The causal significance of net income lies in the psychological influence of the magnitude of V on the amount of current consumption, since net income is what we suppose the ordinary man to reckon his available income to be when he is deciding how much to spend on current consumption. This is not, of course, the only factor of which he takes account when he is deciding how much to spend. It makes a considerable difference, for example, how much windfall gain or loss he is making on capital account. But there is a difference between the supplementary cost and a windfall loss in that changes in the former are apt to affect him in just the same way as changes in his gross profit. It is the excess of the proceeds of the current output over the sum of the prime cost and the supplementary cost which is relevant to the entrepreneur’s consumption; whereas, although the windfall loss (or gain) enters into his decisions, it does not enter into them on the same scale — a given windfall loss does not have the same effect as an equal supplementary cost.
We must now recur, however, to the point that the line between supplementary costs and windfall losses, i.e. between those unavoidable losses which we think it proper to debit to income account and those which it is reasonable to reckon as a windfall loss (or gain) on capital account, is partly a conventional or psychological one, depending on what are the commonly accepted criteria for estimating the former. For no unique principle can be established for the estimation of supplementary cost, and its amount will depend on our choice of an accounting method. The expected value of the supplementary cost, when the equipment was originally produced, is a definite quantity. But if it is re-estimated subsequently, its amount over the remainder of the life of the equipment may have changed as a result of a change in the meantime in our expectations; the windfall capital loss being the discounted value of the difference between the former and the revised expectation of the prospective series of U + V. It is a widely approved principle of business accounting, endorsed by the Inland Revenue authorities, to establish a figure for the sum of the supplementary cost and the user cost when the equipment is acquired and to maintain this unaltered during the life of the equipment, irrespective of subsequent changes in expectation. In this case the supplementary cost over any period must be taken as the excess of this predetermined figure over the actual user cost. This has the advantage of ensuring that the windfall gain or loss shall be zero over the life of the equipment taken as a whole. But it is also reasonable in certain circumstances to recalculate the allowance for supplementary cost on the basis of current values and expectations at an arbitrary accounting interval, e.g. annually. Business men in fact differ as to which course they adopt. It may be convenient to call the initial expectation of supplementary cost when the equipment is first acquired the basic supplementary cost, and the same quantity recalculated up to date on the basis of current values and expectations the current supplementary cost.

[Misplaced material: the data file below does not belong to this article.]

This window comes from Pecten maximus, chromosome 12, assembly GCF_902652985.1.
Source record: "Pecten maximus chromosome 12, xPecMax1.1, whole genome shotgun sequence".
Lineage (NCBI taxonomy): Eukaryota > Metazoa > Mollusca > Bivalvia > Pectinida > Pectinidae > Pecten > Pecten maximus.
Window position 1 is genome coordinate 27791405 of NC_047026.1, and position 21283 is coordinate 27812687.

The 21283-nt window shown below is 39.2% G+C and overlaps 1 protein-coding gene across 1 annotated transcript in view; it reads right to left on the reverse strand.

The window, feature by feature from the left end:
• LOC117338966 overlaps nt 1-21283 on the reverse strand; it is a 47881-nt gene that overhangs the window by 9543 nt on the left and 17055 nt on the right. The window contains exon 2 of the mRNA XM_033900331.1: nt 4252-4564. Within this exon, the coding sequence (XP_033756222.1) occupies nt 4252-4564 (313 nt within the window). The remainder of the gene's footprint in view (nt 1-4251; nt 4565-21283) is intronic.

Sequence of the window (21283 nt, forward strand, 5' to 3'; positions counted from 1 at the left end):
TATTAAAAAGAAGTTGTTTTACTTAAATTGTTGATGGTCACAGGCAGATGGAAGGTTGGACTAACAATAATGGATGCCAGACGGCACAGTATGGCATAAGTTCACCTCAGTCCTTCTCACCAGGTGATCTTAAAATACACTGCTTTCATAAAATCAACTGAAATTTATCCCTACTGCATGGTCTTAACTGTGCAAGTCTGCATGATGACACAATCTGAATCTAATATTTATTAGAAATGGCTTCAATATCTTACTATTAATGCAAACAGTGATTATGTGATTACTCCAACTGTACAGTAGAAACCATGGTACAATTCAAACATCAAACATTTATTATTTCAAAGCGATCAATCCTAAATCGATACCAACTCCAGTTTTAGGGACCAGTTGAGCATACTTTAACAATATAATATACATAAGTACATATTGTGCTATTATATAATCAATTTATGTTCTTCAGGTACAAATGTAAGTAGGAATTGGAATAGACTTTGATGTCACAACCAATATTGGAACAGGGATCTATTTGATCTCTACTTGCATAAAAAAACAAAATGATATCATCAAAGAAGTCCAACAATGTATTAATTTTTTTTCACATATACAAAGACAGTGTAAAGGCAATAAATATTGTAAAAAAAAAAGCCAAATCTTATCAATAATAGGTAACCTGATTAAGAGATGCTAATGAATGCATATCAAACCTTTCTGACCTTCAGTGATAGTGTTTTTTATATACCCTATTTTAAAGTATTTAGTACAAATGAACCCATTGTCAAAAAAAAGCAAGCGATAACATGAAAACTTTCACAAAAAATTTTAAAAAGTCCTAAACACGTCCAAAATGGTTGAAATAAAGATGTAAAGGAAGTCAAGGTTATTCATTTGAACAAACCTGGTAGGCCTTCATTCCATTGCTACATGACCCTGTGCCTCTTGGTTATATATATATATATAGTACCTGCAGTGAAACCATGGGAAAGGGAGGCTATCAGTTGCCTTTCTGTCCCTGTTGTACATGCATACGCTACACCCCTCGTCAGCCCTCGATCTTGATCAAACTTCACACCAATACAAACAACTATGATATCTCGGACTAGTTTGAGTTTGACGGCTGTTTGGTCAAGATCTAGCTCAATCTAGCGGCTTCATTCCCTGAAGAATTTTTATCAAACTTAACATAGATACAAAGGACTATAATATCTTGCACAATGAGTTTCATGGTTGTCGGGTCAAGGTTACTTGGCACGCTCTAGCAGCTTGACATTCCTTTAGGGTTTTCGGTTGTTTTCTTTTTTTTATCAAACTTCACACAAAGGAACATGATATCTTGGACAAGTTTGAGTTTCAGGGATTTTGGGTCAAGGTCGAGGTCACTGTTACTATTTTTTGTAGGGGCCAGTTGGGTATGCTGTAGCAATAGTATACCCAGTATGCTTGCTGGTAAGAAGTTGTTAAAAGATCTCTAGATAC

Thus we cannot get closer to a quantitative definition of supplementary cost than that it comprises those deductions from his income which a typical entrepreneur makes before reckoning what he considers his net income for the purpose of declaring a dividend (in the case of a corporation) or of deciding the scale of his current consumption (in the case of an individual). Since windfall charges on capital account are not going to be ruled out of the picture, it is clearly better, in case of doubt, to assign an item to capital account, and to include in supplementary cost only what rather obviously belongs there. For any overloading of the former can be corrected by allowing it more influence on the rate of current consumption than it would otherwise have had.
It will be seen that our definition of net income comes very close to Marshall’s definition of income, when he decided to take refuge in the practices of the Income Tax Commissioners and — broadly speaking to regard as income whatever they, with their experience, choose to treat as such. For the fabric of their decisions can be regarded as the result of the most careful and extensive investigation which is available, to interpret what, in practice, it is usual to treat as net income. It also corresponds to the money value of Professor Pigou’s most recent definition of the national dividend.